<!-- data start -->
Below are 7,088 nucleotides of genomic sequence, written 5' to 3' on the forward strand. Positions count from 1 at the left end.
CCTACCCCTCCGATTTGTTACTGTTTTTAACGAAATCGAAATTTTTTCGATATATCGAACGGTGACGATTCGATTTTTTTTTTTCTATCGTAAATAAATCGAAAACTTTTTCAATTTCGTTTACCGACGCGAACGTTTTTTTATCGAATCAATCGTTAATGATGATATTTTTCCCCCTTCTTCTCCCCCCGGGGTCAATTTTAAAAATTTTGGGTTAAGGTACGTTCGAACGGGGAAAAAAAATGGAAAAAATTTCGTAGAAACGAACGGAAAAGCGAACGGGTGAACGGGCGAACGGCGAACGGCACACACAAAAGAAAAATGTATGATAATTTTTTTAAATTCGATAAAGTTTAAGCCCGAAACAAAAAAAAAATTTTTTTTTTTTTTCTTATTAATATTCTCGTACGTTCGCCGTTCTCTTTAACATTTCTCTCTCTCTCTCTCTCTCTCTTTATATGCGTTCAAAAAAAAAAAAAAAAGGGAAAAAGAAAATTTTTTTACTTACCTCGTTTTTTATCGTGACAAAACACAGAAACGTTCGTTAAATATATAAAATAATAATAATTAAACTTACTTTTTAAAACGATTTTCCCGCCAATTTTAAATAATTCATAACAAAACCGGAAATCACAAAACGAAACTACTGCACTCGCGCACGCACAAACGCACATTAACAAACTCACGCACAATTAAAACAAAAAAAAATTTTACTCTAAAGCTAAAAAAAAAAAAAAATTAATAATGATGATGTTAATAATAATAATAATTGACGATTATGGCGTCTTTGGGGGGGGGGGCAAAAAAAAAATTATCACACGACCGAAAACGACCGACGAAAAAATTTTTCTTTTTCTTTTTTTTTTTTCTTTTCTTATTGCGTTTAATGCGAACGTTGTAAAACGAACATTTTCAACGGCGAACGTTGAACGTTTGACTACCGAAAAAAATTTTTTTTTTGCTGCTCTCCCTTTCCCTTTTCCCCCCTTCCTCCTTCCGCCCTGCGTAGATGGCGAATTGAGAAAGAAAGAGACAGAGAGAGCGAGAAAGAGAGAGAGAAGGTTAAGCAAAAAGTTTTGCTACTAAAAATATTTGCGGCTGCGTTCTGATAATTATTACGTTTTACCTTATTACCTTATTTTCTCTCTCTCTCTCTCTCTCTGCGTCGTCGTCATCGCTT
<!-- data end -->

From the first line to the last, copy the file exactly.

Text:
Below are 7,088 nucleotides of genomic sequence, written 5' to 3' on the forward strand. Positions count from 1 at the left end.
CCTACCCCTCCGATTTGTTACTGTTTTTAACGAAATCGAAATTTTTTCGATATATCGAACGGTGACGATTCGATTTTTTTTTTTCTATCGTAAATAAATCGAAAACTTTTTCAATTTCGTTTACCGACGCGAACGTTTTTTTATCGAATCAATCGTTAATGATGATATTTTTCCCCCTTCTTCTCCCCCCGGGGTCAATTTTAAAAATTTTGGGTTAAGGTACGTTCGAACGGGGAAAAAAAATGGAAAAAATTTCGTAGAAACGAACGGAAAAGCGAACGGGTGAACGGGCGAACGGCGAACGGCACACACAAAAGAAAAATGTATGATAATTTTTTTAAATTCGATAAAGTTTAAGCCCGAAACAAAAAAAAAATTTTTTTTTTTTTTCTTATTAATATTCTCGTACGTTCGCCGTTCTCTTTAACATTTCTCTCTCTCTCTCTCTCTCTCTTTATATGCGTTCAAAAAAAAAAAAAAAAGGGAAAAAGAAAATTTTTTTACTTACCTCGTTTTTTATCGTGACAAAACACAGAAACGTTCGTTAAATATATAAAATAATAATAATTAAACTTACTTTTTAAAACGATTTTCCCGCCAATTTTAAATAATTCATAACAAAACCGGAAATCACAAAACGAAACTACTGCACTCGCGCACGCACAAACGCACATTAACAAACTCACGCACAATTAAAACAAAAAAAAATTTTACTCTAAAGCTAAAAAAAAAAAAAAATTAATAATGATGATGTTAATAATAATAATAATTGACGATTATGGCGTCTTTGGGGGGGGGGGCAAAAAAAAAATTATCACACGACCGAAAACGACCGACGAAAAAATTTTTCTTTTTCTTTTTTTTTTTTCTTTTCTTATTGCGTTTAATGCGAACGTTGTAAAACGAACATTTTCAACGGCGAACGTTGAACGTTTGACTACCGAAAAAAATTTTTTTTTTGCTGCTCTCCCTTTCCCTTTTCCCCCCTTCCTCCTTCCGCCCTGCGTAGATGGCGAATTGAGAAAGAAAGAGACAGAGAGAGCGAGAAAGAGAGAGAGAAGGTTAAGCAAAAAGTTTTGCTACTAAAAATATTTGCGGCTGCGTTCTGATAATTATTACGTTTTACCTTATTACCTTATTTTCTCTCTCTCTCTCTCTCTCTGCGTCGTCGTCATCGCTT